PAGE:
Were the Founding Fathers Liberal?

When America was 225 years younger than it is today, there were no liberals and no conservatives. And there was no liberalism and no conservatism. Such terms, and the clusters of political views they represent, were unknown in America at least through the era of the Civil War and Reconstruction. How Americans eventually divided into liberals and conservatives, and how liberalism and conservatism came to represent distinct political worldviews, are questions too big to answer fully in this tiny blog space. But we can make some headway by looking at the word “liberal” as it was understood in the era of America’s founding.

At that time, “liberal” was almost always used in a positive sense and almost always referred to the virtue of liberality. A person was liberal not by having a particular set of political beliefs but by possessing this particular virtue. Following the ancients, especially Aristotle, Americans understood liberality first as the virtue of free and rational generosity. Liberality was the capacity to give of one’s own free will and to give with purpose–in the right way, at the right time, for the right end. Giving that lacked these qualities was not virtuous. Bestowing a hundred dollars cash on a homeless alcoholic, for example, would not be an act of liberality. It would be an act of prodigality–a vice, not a virtue.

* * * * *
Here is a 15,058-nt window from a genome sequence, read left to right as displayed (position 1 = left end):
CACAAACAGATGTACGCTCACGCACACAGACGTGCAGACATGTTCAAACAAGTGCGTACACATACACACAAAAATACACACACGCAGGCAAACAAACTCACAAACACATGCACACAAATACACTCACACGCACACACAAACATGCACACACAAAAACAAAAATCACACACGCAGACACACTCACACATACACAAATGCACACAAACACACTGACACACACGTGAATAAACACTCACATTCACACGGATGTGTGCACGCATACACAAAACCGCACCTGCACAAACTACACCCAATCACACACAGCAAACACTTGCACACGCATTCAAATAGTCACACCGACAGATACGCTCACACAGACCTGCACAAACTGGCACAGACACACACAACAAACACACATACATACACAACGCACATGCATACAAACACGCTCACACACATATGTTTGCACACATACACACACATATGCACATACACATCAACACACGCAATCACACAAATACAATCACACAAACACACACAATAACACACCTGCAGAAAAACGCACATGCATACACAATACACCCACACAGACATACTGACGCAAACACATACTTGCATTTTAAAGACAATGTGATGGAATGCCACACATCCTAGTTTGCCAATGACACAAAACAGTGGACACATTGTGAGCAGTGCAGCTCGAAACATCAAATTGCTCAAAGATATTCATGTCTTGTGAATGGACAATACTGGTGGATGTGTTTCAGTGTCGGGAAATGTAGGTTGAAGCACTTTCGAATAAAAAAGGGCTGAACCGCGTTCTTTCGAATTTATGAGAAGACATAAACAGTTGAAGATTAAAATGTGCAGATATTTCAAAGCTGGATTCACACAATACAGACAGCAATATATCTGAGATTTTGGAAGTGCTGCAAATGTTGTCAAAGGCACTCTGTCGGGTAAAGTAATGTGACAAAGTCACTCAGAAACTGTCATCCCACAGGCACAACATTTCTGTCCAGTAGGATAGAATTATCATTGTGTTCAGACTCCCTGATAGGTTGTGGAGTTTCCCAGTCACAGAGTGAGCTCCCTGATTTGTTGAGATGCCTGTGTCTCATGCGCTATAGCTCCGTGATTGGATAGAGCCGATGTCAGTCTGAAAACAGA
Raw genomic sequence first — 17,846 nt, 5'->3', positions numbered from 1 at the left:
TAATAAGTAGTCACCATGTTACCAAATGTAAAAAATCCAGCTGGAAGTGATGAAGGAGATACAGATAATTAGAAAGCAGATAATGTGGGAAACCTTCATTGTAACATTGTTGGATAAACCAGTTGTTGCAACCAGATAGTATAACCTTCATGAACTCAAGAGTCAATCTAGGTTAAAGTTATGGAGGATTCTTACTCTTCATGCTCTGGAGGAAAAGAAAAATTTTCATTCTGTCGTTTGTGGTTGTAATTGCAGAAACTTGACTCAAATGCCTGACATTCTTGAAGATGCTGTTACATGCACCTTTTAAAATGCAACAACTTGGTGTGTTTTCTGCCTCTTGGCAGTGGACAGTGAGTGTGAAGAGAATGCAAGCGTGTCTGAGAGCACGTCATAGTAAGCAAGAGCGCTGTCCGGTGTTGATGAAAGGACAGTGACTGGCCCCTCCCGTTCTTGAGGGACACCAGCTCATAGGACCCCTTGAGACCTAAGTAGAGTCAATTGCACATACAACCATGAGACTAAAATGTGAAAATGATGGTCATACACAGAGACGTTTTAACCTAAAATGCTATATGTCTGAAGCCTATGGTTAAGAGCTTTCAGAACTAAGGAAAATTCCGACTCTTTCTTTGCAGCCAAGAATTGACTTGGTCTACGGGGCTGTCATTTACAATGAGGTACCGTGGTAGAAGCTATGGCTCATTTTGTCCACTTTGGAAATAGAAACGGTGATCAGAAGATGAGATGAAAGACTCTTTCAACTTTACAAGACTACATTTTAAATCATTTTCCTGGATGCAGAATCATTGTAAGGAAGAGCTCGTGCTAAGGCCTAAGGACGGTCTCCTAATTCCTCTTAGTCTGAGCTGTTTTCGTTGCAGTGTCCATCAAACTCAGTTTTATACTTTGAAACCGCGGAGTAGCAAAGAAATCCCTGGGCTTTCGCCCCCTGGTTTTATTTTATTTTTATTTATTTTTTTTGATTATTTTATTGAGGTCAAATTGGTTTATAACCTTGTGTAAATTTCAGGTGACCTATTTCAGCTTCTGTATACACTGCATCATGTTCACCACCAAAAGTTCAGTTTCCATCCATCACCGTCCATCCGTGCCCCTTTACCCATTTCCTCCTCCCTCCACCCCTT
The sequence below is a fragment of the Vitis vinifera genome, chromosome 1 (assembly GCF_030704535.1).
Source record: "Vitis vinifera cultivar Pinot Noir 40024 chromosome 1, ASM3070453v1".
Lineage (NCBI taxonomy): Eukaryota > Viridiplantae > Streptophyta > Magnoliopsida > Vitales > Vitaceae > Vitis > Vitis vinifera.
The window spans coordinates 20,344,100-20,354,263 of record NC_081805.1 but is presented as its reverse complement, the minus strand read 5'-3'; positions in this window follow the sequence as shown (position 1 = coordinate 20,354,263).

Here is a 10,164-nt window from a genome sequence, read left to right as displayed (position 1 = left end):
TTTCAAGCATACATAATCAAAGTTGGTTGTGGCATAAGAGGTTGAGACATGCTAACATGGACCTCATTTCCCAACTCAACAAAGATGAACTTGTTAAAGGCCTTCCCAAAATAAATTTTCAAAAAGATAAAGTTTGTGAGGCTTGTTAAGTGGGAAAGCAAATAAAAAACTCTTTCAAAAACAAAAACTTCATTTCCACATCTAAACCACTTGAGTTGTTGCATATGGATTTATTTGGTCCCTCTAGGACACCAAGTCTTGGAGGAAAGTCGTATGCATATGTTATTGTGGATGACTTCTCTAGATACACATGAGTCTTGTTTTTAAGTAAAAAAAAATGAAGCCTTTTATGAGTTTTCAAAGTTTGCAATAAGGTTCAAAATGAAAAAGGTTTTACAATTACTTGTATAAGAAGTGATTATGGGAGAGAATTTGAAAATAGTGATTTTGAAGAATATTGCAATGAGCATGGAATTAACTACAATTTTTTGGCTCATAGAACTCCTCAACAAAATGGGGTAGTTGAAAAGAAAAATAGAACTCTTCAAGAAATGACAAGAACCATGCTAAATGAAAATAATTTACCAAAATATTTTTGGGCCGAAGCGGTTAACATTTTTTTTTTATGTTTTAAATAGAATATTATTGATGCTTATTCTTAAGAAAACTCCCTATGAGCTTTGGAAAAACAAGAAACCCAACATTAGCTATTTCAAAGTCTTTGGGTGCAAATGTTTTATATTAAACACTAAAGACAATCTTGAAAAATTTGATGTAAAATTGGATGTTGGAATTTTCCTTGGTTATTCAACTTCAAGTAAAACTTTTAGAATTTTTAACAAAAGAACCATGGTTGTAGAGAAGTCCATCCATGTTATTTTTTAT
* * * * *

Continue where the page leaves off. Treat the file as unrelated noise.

For Americans, liberality also referred to a quality of intellect. A liberal person in this sense is broad-minded, open to reasoned argument and to new evidence. A liberal person views truth as growing, developing, and inclusive, not changeless and exclusive. A liberal person can think and plan on a large-scale–can apply big solutions to big problems. He or she does not shrink from such a task but relishes it.

In these eighteenth-century senses of “liberal,” the Founding Fathers were, indeed, liberal. The Constitution itself was an act of intellectual liberality. Its framers deliberately set out to craft a new national government. They did not give in to the temptation to blow up the project as too complex for human reason. And their invention of federalism–the division of power between one central government and multiple state governments–revealed their openness to thinking in new directions in light of a virtually unprecedented political situation.

I also believe the founding generation was liberal in the other sense. They were generous.  Both at the federal and state levels, the first holders of public office in the United States did not stingily cling to the power they possessed. Instead, they tended to distribute their power outward from the national and state capitals. They kept taxes low. When surplus revenues arose, they spent them on roads and other infrastructure projects of broad, general benefit. When private initiative created new forms of economic enterprise –textile mills, turnpike companies, banks, and so on–they did not jealously constrict the freedom of such enterprises but instead liberally dispensed charters of incorporation to them.  American capitalism is founded on the liberality of America’s first federal and state legislators.